1. Ploni takes a US$ check to a money changer and asks for NIS.
2. Moneychanger says: I will hold the check for 3 days; you will pay 0.5% commission; you will receive a rate of 3.695 NIS to $1 (actual daily rate of 3.72-0.025ag profit to money changer).
3. Check bounces.
4. Money changer wants $30 for bounced check; 0.5% commission; and 3500NIS to cover his cost of buying back the dollars he sold to raise the NIS (the $ rate went up to 3.79 on the day he decided to buy back his dollars.
Is ploni liable for anything more than the bounced check fee?
The only payment that must be paid is the bounced check fee.
The other losses that the changer incurred, though regrettable, are not the client’s responsibility. Aside from being a gerama (indirect loss), when a changer changes a check he knows that he takes the risk of the check bouncing. This is part of the job, and the loss cannot be claimed from the client (had he gained money on the deal, due to the dollar going down, he would certainly not have offered the profit to the client).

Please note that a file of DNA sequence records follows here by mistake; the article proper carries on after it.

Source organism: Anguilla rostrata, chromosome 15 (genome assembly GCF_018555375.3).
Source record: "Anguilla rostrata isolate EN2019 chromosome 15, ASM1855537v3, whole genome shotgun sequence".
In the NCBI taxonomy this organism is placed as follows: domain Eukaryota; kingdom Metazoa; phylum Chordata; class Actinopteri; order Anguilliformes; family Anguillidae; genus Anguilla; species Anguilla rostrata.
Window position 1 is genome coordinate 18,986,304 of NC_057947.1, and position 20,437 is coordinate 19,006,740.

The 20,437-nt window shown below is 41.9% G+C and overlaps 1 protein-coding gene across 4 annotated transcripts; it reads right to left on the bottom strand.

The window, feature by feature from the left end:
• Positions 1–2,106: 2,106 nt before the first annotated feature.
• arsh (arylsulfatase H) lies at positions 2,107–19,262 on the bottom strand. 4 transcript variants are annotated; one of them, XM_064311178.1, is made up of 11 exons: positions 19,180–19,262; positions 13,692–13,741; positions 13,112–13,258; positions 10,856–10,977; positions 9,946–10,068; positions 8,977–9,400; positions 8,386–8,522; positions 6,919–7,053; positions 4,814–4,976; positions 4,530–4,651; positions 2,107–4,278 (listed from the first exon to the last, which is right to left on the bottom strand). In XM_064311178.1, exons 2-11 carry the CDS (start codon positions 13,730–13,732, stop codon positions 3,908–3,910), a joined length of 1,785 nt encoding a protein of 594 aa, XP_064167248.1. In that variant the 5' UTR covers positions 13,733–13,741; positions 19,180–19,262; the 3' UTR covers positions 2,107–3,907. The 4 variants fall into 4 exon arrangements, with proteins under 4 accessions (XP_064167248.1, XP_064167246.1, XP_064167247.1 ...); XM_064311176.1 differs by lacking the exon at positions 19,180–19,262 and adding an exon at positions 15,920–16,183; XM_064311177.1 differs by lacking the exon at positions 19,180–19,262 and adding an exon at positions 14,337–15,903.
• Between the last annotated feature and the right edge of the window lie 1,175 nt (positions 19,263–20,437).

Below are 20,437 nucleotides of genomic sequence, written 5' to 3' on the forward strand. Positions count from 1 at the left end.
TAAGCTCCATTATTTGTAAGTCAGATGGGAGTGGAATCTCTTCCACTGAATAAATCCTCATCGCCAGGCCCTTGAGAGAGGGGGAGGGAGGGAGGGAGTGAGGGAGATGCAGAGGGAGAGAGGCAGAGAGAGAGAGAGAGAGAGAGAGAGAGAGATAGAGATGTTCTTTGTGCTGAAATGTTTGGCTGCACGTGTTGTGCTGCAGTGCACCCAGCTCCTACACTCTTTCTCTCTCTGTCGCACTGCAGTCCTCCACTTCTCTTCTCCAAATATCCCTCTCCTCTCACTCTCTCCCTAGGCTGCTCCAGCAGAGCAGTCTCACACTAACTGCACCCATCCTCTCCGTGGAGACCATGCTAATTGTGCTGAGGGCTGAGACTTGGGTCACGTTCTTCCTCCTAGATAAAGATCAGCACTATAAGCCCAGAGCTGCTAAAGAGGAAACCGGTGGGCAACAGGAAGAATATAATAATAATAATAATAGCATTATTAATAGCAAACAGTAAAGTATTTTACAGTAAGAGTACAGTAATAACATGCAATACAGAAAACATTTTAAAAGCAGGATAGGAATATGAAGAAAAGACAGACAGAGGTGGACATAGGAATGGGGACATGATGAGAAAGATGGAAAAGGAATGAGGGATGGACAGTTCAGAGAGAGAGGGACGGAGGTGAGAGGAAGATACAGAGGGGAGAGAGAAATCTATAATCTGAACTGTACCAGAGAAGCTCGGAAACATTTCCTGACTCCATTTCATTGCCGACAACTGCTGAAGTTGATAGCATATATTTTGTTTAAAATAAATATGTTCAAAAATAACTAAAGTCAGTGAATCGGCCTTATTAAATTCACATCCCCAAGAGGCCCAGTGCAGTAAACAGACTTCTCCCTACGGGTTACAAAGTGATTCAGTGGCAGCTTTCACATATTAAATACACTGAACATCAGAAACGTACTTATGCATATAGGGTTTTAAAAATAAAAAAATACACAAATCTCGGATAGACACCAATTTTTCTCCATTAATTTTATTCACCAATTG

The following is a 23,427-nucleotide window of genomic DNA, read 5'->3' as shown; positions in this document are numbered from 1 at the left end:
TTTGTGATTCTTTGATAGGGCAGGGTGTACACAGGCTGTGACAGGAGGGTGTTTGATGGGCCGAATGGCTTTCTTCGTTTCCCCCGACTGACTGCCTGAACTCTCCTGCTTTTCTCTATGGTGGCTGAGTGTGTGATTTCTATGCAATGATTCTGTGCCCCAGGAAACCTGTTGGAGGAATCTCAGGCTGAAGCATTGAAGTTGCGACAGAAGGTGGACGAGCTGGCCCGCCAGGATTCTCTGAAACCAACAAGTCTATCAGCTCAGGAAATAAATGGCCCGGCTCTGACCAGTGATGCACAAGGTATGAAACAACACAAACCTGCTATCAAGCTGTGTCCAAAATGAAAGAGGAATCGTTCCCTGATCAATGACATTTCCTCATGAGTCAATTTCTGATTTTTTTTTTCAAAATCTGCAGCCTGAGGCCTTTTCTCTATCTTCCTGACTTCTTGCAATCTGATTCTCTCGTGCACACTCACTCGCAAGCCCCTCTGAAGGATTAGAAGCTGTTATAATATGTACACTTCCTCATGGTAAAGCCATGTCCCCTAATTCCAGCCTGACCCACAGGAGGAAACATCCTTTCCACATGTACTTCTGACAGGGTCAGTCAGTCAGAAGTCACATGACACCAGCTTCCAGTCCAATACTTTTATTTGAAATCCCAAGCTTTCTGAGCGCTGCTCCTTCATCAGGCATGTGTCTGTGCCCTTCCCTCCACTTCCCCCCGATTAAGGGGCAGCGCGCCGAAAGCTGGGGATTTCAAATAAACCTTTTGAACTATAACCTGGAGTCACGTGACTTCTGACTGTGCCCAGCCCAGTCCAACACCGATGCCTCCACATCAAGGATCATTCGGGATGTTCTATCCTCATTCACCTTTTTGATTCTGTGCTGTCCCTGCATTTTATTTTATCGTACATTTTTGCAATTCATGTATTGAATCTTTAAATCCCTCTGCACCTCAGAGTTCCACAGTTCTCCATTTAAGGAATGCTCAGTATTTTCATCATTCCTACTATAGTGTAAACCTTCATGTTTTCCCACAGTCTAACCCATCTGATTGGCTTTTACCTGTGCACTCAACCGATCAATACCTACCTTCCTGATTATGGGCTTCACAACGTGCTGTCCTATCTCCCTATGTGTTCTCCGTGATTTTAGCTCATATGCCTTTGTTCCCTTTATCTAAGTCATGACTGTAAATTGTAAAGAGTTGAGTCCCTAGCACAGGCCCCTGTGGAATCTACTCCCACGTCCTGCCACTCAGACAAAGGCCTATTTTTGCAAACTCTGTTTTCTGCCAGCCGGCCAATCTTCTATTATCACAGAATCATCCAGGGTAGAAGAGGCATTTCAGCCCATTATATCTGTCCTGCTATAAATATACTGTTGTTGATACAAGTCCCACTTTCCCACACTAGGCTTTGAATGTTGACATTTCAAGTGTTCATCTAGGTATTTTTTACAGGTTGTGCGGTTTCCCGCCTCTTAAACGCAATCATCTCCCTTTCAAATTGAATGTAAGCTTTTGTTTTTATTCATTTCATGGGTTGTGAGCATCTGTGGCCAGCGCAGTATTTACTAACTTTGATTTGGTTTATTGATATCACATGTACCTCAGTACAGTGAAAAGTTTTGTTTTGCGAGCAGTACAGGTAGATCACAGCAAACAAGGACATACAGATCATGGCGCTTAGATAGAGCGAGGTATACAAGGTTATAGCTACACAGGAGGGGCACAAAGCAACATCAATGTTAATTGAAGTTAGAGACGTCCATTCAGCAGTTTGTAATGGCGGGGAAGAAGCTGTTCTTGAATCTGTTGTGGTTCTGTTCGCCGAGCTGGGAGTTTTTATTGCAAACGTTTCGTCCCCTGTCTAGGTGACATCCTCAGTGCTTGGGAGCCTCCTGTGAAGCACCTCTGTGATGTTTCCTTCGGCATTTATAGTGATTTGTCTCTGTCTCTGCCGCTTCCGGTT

The 0.5% commission is conventionally taken from the money that is changed, and cannot be charged as a separate fee.
Note that this answer does not relate to the possible ribbis issues involved in this transaction.
Thank you for your quick and clear response.
What might the issues of ribbis be?
There are complex issues of ribis in changing a foreign currency check. Because the money is not readily available (it takes a number of days to receive the money), there is room to consider the transaction as a loan, and the payment of the commision as a payment of interest.
I have written elsewhere at length on the subject, and will bli neder try to post an article on the topic on the site. In general, when changing such checks one should stipulate, and preferably write on the back of the check, that the transaction is made in accordance with a specific heter iska.
Leave a comment